Shopify plans to move its communications to Workplace by Meta Platforms Inc. instead of Slack, memos show. According to five mid-level employees at Shopify, who The Globe is not identifying because they are not authorized to discuss the matter publicly, staff found a majority of Slack channels were deleted when they returned to work this week. These changes have caused dissatisfaction among a number of employees, several said, who used the Slack channels for not only task-related conversations, but also friendly work banter.

But in an e-mail, Kaz Nejatian, who was recently promoted to become Shopify’s chief operating officer after serving as its vice-president of product, described Slack as “bloated, noisy and distracting.”

“We have endless channel updates mixed with broad announcements and pineapple on pizza debates,” Mr. Nejatian said in an e-mail to staff this week. He added that if the new changes “feel chaotic” for Shopify employees, it “is kind of the point.”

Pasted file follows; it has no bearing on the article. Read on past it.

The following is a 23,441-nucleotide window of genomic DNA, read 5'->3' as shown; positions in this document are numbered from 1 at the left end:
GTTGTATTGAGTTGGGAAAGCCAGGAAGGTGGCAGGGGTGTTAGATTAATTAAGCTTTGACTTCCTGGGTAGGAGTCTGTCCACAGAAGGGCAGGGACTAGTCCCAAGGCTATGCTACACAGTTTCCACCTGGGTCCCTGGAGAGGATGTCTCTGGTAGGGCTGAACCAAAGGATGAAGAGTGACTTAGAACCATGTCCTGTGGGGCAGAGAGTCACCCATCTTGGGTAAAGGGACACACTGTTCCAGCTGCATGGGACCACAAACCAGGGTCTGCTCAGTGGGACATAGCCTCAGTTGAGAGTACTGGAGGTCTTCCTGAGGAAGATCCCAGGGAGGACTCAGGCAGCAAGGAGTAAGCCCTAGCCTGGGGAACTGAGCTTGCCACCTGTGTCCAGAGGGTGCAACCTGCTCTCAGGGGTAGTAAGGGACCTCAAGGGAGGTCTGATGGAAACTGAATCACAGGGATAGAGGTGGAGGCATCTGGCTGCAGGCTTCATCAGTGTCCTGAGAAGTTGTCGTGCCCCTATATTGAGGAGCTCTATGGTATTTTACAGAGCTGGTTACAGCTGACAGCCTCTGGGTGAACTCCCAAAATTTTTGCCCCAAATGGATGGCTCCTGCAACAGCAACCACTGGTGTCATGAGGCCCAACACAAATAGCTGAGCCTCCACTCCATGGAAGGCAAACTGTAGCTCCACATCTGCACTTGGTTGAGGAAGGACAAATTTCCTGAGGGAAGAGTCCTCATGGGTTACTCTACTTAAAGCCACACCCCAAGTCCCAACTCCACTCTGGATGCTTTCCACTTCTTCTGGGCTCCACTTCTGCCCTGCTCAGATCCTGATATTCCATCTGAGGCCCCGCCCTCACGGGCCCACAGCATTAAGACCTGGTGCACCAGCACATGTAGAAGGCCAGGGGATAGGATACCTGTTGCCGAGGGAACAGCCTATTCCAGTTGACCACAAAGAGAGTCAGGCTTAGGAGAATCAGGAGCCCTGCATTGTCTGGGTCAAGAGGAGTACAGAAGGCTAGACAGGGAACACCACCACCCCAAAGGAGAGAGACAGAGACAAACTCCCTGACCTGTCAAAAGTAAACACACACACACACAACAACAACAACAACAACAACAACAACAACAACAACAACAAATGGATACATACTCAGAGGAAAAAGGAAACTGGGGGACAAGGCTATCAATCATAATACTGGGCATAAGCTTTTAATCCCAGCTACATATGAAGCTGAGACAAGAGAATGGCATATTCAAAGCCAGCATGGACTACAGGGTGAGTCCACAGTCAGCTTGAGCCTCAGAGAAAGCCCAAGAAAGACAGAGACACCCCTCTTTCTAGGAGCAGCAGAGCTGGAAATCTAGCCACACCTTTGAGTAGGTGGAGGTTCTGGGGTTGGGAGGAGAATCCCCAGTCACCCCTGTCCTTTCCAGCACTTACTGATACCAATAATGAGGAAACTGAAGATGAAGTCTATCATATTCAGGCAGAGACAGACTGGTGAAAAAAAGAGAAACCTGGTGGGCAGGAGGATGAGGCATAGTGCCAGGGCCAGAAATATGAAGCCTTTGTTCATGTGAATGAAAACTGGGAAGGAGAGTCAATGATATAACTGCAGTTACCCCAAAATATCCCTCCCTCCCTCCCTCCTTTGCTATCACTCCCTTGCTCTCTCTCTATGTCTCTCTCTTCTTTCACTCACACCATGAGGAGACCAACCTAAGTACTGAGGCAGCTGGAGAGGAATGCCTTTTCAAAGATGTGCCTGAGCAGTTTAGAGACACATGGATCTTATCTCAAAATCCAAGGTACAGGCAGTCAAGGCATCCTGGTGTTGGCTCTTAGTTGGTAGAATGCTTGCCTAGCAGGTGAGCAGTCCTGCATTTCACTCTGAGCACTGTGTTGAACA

In another recent e-mail, chief executive and Shopify founder Tobias Lutke said, reiterating what he told The Globe almost a decade ago when he was named CEO of the year: “What I’m trying to create is an environment where almost everyone around me feels uncomfortable all the time, because I’m dragging them into the next box.”

The new products launched this week would typically have been spread out as individual announcements. But Shopify chose to announce them altogether, which Tom Forte, managing director and senior research analyst for investment firm D.A. Davidson, described “as an attempt to be pro-active, consistent with its long history.” Audiences, for example, positions Shopify directly against rival Amazon.com Inc.’s expanding advertising business and takes advantage of a potentially lucrative lull after a pullback by Apple Inc. over customer privacy concerns.

“Shopify had plenty of announcements last year as well, but the stock’s decline overshadowed pretty much everything else,” said Dan Romanoff, a Chicago-based senior analyst of e-commerce and software companies at Morningstar Inc., who believes a common theme this year is a renewed “focus on productivity.”

“I don’t think Shopify is doing this for shareholders, I think they always focus on the product. Yes, shareholders likely pressured them last year about profitability, hence the head count reduction, but as a rapidly growing software company, I think you always want to stay as nimble as possible.”